hope, transition in action

photo: Yuhan Du

The extreme difficulty in making Large Scale Economic System Change happen lies in the fact that the millions of agents in the system are so closely and strongly connected and embedded in evolved economic activities and lifestyles. It means the often entrenched existence of lifestyles based on comfort, attitudes, interests, and beliefs, on behavioral patterns that block necessary change. Especially where vested interests are concerned. It often also requires the destruction of locked-in capital,  infrastructures, knowledge, skills, and business models. And of public policies and institutions. The European Common Agricultural Policy is a good example.

“How did you go bankrupt?” Bill asked. “Two ways,” Mike said. “Gradually, then suddenly.”
Ernest Hemingway
"The sun also rises" [1926]

I am convinced that this quote from my favorite novel by Hemingway works in two directions: towards failure [bankruptcy], but also success … If there is one thing that I have learned since the time I became interested in the challenges of sustainable development 30 years ago and especially in making a system transition happen, it is that change comes slowly first, and then [often unexpectedly] it builds momentum and evolves exponentially.

Examples of global scale “sudden” failures, bankruptcies: are the collapse of the Soviet empire in December 1991 and the collapse of the USA neo-liberal ideology in September 2008.

Two examples of slow, gradually and then sudden success:

Robert Rubinstein founded his Triple Bottom Line Investing Group already in 1998. His visionary international conferences about Environmental and Social Governance and Impact Investing became recognized as the place to be for the [then rather] small vanguard of investors and asset managers that were interested in shifting funds to sustainability issues. For a long time, Rubinstein was neglected by the mainstream financial system. Today, since 2020, the same mainstream crowd tumbles over each other to realize Rubinstein’s vision.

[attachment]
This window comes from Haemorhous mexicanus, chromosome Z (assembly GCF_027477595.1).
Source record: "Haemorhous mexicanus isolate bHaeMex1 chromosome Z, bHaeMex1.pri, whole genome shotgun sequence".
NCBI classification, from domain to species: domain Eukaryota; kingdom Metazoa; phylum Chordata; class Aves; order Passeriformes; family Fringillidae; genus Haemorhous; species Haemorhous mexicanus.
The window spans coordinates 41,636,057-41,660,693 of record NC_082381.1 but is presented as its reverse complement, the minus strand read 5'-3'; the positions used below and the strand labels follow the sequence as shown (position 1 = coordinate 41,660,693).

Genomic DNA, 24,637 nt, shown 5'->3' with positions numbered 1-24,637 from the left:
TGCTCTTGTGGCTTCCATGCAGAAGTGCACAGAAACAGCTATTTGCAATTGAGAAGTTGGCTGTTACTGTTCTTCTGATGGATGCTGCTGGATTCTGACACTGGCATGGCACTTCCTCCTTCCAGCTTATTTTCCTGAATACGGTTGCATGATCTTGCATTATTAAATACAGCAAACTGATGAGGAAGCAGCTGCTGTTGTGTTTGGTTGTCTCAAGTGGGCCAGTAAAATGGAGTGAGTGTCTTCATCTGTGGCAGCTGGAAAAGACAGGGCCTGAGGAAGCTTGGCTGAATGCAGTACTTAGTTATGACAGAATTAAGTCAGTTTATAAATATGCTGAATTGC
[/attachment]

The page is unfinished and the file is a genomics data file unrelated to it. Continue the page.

Already in June 1996 at the Habitat Conference in Istanbul, I heard architect William  McDonough delivering an impressive and visionary speech about “Designing for Abundance”. With Michael Braungart,  he co-founded 2002 the Cradle to Cradle Products Innovation Institute, which at that time was ridiculed by mainstream industry innovation experts. Today, his conceptual thinking about the necessity of a circular economy is one of the pillars of the European Green Deal Strategy.

[photograph: DuHun]


Transitions need visionary, brave, and fiercely committed individuals. Frontrunners. Entrepreneurial personalities with great perseverance and resilience. Their opponents will first ignore them, then ridicule them, and finally, fight them with all available means. But when these frontrunners find themselves in tune with the spirit of the times, massive support forces are released, and then there is no way to stop the transition.


There is nothing new under the sun. Niccolo Machiavelli was an Italian Renaissance diplomat, philosopher, and writer. He published “The Prince” [Il Principe] in 1532. In it, he argued that politics have always been executed with deception and treachery, but he also stated that a ruler who is criticized for his treacherous or even violent deeds should be excused when the intention and the result for society are beneficial. The term Machiavellian often connotes political deceit, deviousness, and “realpolitik”.

supporting drivers

I think that in 2021 we can see a clear economic transition taking place. The colossal problems we face, have now unleashed forces that support and even accelerate such a transition.

It is principally the combination of climate change, gross inequality, loss of biodiversity, covid-19, social unrest, shortages of essential raw materials, imminent food shortages, and pollution that have finally made the vast majority of business executives, investors, and politicians realize that a radical change is urgently needed and inevitable.